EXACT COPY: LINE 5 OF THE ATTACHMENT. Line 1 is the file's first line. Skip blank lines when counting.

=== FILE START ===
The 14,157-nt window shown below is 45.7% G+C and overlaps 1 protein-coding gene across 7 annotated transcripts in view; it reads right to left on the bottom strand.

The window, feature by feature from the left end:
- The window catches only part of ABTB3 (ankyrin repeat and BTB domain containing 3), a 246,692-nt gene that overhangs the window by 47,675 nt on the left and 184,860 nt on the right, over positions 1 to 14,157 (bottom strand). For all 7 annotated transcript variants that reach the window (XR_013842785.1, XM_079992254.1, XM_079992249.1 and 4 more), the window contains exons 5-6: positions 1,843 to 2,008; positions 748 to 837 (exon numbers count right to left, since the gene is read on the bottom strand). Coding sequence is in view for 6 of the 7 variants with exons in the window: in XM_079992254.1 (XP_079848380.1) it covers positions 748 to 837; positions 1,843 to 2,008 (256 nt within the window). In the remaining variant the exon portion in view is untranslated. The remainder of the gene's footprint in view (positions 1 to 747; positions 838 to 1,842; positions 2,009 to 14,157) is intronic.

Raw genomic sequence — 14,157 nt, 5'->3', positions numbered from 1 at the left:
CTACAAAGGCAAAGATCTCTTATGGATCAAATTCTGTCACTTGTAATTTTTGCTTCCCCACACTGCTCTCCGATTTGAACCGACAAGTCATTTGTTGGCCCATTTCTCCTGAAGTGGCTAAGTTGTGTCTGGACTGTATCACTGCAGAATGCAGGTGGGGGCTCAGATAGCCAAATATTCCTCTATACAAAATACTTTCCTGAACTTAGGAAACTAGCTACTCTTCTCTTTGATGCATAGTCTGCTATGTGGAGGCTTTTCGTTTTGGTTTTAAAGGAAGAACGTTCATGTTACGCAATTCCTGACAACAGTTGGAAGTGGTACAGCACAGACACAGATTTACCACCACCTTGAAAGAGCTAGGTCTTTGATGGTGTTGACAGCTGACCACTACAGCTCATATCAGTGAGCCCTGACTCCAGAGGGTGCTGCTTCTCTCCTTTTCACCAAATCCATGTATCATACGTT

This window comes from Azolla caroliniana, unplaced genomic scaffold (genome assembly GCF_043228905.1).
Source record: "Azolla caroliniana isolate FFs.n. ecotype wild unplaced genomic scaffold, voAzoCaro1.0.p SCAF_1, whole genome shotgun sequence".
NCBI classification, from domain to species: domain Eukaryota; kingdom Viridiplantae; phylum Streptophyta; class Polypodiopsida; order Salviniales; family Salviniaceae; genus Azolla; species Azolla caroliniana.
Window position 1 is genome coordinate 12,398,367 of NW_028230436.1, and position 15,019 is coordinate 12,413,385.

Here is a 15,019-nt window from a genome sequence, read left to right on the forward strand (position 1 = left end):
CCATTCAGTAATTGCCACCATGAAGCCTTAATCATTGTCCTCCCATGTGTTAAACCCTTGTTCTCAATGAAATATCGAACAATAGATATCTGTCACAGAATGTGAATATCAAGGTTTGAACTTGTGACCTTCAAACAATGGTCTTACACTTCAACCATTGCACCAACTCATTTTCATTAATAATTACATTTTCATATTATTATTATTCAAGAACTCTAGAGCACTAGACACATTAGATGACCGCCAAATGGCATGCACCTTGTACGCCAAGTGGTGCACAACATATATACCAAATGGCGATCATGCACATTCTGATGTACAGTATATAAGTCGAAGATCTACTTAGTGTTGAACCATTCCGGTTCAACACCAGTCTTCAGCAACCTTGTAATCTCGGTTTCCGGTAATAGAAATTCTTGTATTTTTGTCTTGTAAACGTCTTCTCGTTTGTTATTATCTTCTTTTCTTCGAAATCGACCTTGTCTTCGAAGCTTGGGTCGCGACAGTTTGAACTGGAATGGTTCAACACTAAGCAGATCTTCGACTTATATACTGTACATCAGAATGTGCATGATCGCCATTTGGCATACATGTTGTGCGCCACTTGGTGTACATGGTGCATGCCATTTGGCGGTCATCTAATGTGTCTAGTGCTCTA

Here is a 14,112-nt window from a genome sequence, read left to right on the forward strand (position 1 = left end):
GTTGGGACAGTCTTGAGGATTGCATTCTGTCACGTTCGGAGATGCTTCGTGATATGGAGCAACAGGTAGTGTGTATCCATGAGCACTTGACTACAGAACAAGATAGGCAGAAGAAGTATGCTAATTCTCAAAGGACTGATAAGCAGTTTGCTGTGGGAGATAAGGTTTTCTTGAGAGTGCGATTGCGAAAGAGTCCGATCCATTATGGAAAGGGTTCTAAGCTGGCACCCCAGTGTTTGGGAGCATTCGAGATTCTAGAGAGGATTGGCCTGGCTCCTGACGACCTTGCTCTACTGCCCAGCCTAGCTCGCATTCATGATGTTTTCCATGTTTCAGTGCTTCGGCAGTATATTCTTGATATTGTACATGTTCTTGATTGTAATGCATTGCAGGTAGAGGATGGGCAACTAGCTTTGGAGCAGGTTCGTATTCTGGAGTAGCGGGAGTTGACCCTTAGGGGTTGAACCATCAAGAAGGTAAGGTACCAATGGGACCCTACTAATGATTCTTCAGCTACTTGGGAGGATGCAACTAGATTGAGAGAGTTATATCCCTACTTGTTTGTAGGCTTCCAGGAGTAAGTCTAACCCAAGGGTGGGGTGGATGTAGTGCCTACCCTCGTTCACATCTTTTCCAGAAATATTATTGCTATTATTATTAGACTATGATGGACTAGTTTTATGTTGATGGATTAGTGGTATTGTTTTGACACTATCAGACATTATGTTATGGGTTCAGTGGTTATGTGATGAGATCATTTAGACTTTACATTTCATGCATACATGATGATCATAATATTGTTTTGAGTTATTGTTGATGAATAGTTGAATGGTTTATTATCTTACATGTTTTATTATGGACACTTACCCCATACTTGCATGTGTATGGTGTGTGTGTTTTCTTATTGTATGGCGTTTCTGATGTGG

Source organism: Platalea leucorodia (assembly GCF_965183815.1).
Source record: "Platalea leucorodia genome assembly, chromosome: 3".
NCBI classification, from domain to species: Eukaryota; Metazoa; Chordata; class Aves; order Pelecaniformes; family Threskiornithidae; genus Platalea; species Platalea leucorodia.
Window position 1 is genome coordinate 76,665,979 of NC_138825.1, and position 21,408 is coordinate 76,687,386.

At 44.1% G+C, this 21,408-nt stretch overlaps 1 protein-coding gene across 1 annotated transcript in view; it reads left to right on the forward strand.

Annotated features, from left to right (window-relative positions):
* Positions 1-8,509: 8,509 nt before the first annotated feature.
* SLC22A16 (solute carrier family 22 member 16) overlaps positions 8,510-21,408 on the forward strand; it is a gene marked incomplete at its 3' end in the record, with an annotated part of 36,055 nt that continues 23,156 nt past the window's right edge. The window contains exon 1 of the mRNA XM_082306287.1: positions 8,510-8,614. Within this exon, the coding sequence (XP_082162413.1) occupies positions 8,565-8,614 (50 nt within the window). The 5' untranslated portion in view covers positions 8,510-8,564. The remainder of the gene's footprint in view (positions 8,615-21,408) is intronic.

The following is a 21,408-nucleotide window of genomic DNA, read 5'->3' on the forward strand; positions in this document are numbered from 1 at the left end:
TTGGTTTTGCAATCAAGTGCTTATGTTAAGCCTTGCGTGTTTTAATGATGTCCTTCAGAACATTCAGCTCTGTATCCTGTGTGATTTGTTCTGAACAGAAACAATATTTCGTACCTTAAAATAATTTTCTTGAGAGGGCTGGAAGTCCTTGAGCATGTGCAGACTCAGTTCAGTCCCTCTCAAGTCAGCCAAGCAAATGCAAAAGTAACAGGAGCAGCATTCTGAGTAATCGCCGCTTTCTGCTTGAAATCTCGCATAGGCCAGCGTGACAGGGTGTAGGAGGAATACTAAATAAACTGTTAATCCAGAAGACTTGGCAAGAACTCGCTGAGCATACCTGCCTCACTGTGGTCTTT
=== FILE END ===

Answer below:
CTACAAAGGCAAAGATCTCTTATGGATCAAATTCTGTCACTTGTAATTTTTGCTTCCCCACACTGCTCTCCGATTTGAACCGACAAGTCATTTGTTGGCCCATTTCTCCTGAAGTGGCTAAGTTGTGTCTGGACTGTATCACTGCAGAATGCAGGTGGGGGCTCAGATAGCCAAATATTCCTCTATACAAAATACTTTCCTGAACTTAGGAAACTAGCTACTCTTCTCTTTGATGCATAGTCTGCTATGTGGAGGCTTTTCGTTTTGGTTTTAAAGGAAGAACGTTCATGTTACGCAATTCCTGACAACAGTTGGAAGTGGTACAGCACAGACACAGATTTACCACCACCTTGAAAGAGCTAGGTCTTTGATGGTGTTGACAGCTGACCACTACAGCTCATATCAGTGAGCCCTGACTCCAGAGGGTGCTGCTTCTCTCCTTTTCACCAAATCCATGTATCATACGTT